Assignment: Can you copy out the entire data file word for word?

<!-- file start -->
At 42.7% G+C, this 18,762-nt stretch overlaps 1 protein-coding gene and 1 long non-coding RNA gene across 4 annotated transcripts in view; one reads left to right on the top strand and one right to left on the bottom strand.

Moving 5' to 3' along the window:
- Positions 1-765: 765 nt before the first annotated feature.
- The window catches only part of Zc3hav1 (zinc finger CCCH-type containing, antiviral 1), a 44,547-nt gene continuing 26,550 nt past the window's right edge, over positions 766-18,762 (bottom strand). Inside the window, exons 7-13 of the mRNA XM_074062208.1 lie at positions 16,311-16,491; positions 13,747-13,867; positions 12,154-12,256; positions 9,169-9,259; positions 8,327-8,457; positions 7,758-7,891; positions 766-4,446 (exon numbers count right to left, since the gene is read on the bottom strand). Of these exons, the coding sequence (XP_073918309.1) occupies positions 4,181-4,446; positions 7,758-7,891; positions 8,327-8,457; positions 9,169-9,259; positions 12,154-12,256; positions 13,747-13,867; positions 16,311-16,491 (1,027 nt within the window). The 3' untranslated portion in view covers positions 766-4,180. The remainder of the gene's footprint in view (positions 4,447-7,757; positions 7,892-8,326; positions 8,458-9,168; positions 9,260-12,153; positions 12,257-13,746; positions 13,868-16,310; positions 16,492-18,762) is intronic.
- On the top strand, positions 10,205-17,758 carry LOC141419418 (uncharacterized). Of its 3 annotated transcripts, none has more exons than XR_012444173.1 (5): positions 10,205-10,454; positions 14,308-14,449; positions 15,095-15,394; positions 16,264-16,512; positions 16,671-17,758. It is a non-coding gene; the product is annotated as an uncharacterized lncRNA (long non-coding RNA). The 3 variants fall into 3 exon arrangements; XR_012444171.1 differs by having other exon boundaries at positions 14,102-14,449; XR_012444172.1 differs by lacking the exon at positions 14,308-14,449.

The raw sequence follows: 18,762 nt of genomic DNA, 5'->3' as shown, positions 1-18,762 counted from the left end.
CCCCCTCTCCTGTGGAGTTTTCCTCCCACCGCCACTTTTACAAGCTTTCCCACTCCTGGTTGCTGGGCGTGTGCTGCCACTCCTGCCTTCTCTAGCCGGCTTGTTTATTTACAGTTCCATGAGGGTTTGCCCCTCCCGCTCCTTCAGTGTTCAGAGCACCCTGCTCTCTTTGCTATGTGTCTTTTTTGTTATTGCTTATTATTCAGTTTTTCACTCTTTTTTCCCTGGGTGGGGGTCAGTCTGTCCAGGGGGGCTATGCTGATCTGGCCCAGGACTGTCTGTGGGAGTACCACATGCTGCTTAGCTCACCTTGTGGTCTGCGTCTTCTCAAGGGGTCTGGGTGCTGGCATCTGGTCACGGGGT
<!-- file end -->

At 42.7% G+C, this 18,762-nt stretch overlaps 1 protein-coding gene and 1 long non-coding RNA gene across 4 annotated transcripts in view; one reads left to right on the top strand and one right to left on the bottom strand.

Moving 5' to 3' along the window:
- Positions 1-765: 765 nt before the first annotated feature.
- The window catches only part of Zc3hav1 (zinc finger CCCH-type containing, antiviral 1), a 44,547-nt gene continuing 26,550 nt past the window's right edge, over positions 766-18,762 (bottom strand). Inside the window, exons 7-13 of the mRNA XM_074062208.1 lie at positions 16,311-16,491; positions 13,747-13,867; positions 12,154-12,256; positions 9,169-9,259; positions 8,327-8,457; positions 7,758-7,891; positions 766-4,446 (exon numbers count right to left, since the gene is read on the bottom strand). Of these exons, the coding sequence (XP_073918309.1) occupies positions 4,181-4,446; positions 7,758-7,891; positions 8,327-8,457; positions 9,169-9,259; positions 12,154-12,256; positions 13,747-13,867; positions 16,311-16,491 (1,027 nt within the window). The 3' untranslated portion in view covers positions 766-4,180. The remainder of the gene's footprint in view (positions 4,447-7,757; positions 7,892-8,326; positions 8,458-9,168; positions 9,260-12,153; positions 12,257-13,746; positions 13,868-16,310; positions 16,492-18,762) is intronic.
- On the top strand, positions 10,205-17,758 carry LOC141419418 (uncharacterized). Of its 3 annotated transcripts, none has more exons than XR_012444173.1 (5): positions 10,205-10,454; positions 14,308-14,449; positions 15,095-15,394; positions 16,264-16,512; positions 16,671-17,758. It is a non-coding gene; the product is annotated as an uncharacterized lncRNA (long non-coding RNA). The 3 variants fall into 3 exon arrangements; XR_012444171.1 differs by having other exon boundaries at positions 14,102-14,449; XR_012444172.1 differs by lacking the exon at positions 14,308-14,449.

The raw sequence follows: 18,762 nt of genomic DNA, 5'->3' as shown, positions 1-18,762 counted from the left end.
CCCCCTCTCCTGTGGAGTTTTCCTCCCACCGCCACTTTTACAAGCTTTCCCACTCCTGGTTGCTGGGCGTGTGCTGCCACTCCTGCCTTCTCTAGCCGGCTTGTTTATTTACAGTTCCATGAGGGTTTGCCCCTCCCGCTCCTTCAGTGTTCAGAGCACCCTGCTCTCTTTGCTATGTGTCTTTTTTGTTATTGCTTATTATTCAGTTTTTCACTCTTTTTTCCCTGGGTGGGGGTCAGTCTGTCCAGGGGGGCTATGCTGATCTGGCCCAGGACTGTCTGTGGGAGTACCACATGCTGCTTAGCTCACCTTGTGGTCTGCGTCTTCTCAAGGGGTCTGGGTGCTGGCATCTGGTCACGGGGT